Anatomy of the shoulder

The shoulder joint is a ball and socket joint which consist of five joint if the whole shoulder girdle is taken into account. The main joint is the glenohumeral joint which is the ball and socket joint. The acromio-clavicular joint connects the collar bone to the shoulder blade and the sterno-clavicular joint connects the collar bone to the breast bone.

The shoulder joint is the most mobile joint in the body and due to the increase in range of movement it is also one of the least stable joints. As the shoulder joint is not very deep, a labrum can be found around the joint to increase the congruency of the joint similar to that in the hip.

As passive stability in the shoulder is limited due to the mobile nature of the joint, the dynamic stability proved by the muscles are of the utmost importance. The is where the all important rotator cuff performs its most important function: Keeping the joint in its socket thus preventing the shoulder from dislocating with movement.

The muscles of the rotator cuff are the supraspinatus (think of it as the top one), the subscapularis (the front one which also rotates internally), the teres minor and infraspinatus (the back ones which rotates the shoulder externally).

The rotator cuff muscles works in unison when the arm is lifted to stabilize the joint and this is known as concavity compression. In individuals with chronic shoulder pain these muscles can be dysfunctional and not work together which increases the pain.

Shoulder muscle injury, Shoulder muscle tear, Shoulder muscle pain, Shoulder muscle treatment, Shoulder muscle ache
Call us now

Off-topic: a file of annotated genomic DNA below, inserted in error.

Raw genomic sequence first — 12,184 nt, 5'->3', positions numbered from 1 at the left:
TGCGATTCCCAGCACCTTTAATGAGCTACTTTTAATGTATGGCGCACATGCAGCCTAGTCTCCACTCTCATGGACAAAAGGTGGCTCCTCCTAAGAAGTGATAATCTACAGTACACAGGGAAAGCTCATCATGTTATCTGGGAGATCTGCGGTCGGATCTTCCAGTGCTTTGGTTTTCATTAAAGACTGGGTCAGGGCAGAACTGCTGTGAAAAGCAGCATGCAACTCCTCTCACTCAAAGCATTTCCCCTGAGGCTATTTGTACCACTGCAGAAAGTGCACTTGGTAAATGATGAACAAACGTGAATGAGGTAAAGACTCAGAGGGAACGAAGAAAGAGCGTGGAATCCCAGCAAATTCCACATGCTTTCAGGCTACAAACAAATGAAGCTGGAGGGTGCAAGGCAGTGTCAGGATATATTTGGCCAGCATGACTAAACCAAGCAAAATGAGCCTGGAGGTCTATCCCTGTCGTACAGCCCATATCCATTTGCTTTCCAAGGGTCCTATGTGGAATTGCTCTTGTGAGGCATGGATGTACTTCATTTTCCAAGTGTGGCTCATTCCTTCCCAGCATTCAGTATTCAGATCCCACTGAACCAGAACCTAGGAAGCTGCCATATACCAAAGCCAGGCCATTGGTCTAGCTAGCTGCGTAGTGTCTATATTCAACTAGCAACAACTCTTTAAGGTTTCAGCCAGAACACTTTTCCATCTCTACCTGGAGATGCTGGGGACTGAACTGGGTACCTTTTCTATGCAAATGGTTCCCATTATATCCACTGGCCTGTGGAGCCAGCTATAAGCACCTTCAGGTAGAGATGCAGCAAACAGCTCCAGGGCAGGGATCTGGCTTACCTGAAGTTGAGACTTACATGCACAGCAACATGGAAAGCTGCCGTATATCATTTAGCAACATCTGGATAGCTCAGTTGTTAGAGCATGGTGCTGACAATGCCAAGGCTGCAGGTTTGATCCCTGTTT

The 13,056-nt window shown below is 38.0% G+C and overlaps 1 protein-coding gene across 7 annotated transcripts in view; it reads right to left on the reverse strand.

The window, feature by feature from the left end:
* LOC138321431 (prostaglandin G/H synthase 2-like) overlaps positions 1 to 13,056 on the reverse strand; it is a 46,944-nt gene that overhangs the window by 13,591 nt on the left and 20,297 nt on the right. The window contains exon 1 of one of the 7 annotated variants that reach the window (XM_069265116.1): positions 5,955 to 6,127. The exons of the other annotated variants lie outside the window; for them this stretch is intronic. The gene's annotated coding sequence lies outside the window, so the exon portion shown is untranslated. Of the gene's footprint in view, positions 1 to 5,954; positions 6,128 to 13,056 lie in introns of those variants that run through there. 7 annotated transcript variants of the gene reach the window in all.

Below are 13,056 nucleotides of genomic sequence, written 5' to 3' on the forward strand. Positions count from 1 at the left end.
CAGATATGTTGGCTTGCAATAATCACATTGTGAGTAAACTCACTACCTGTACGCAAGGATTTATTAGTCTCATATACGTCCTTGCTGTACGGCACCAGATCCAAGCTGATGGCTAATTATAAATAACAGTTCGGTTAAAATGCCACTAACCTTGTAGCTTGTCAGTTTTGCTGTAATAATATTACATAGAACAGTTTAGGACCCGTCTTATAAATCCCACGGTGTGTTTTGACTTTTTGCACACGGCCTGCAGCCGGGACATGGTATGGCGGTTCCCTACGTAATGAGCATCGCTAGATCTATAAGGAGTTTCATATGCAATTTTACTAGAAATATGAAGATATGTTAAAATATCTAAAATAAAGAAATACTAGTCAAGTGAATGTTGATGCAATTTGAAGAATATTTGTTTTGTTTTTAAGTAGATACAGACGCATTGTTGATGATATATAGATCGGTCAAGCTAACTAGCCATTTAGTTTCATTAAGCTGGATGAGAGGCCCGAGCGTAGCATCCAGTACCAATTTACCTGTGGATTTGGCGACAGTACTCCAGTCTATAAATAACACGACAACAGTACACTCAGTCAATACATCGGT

What causes a shoulder muscle injury?

Overstretching a muscle is a very common cause for muscle pain, also known as myalgia. The overstretching of a muscle results in a strained muscle. A muscle strain can also be called a muscle tear or a pulled muscle. The muscle damage can vary from a Grade I strain (mild), Grade II strain (moderate) to a Grade III strain (severe and complete rupture). The muscle fiber damages results in muscle pain and or muscle soreness, with reduced muscle function. Decreased function includes muscle weakness, stiffness or tightness.

Rotator cuff tears can be caused by:

  • Degenerative changes: Can be caused by auto-immune diseases (Rheumatoid arthritis), diabetes Melitus or smoking
  • Over-use/repetitive strain injuries: Micro-trauma from repeated loading as found in cricket bowlers or tennis players
  • Traumatic injuries: Falling on the arm, a unexpected traction force and shoulder dislocations/subluxations
  • Non-traumatic injuries: Normal age related degeneration and weakening of the tissue.
Talk to a physio
Shoulder muscle injury, Shoulder muscle tear, Shoulder muscle pain, Shoulder muscle treatment, Shoulder muscle ache

Why do the shoulder muscles ache after an injury?

Fiber damage or tissue damage of the muscle occurs when the tissues tear. This can either be from the muscle or the tendon attaching the muscle to the bone. The tearing of the muscle fiber can also injure the blood vessels which causes bleeding in the area, or bruising, and pain caused by irritation of the nerve endings in the area.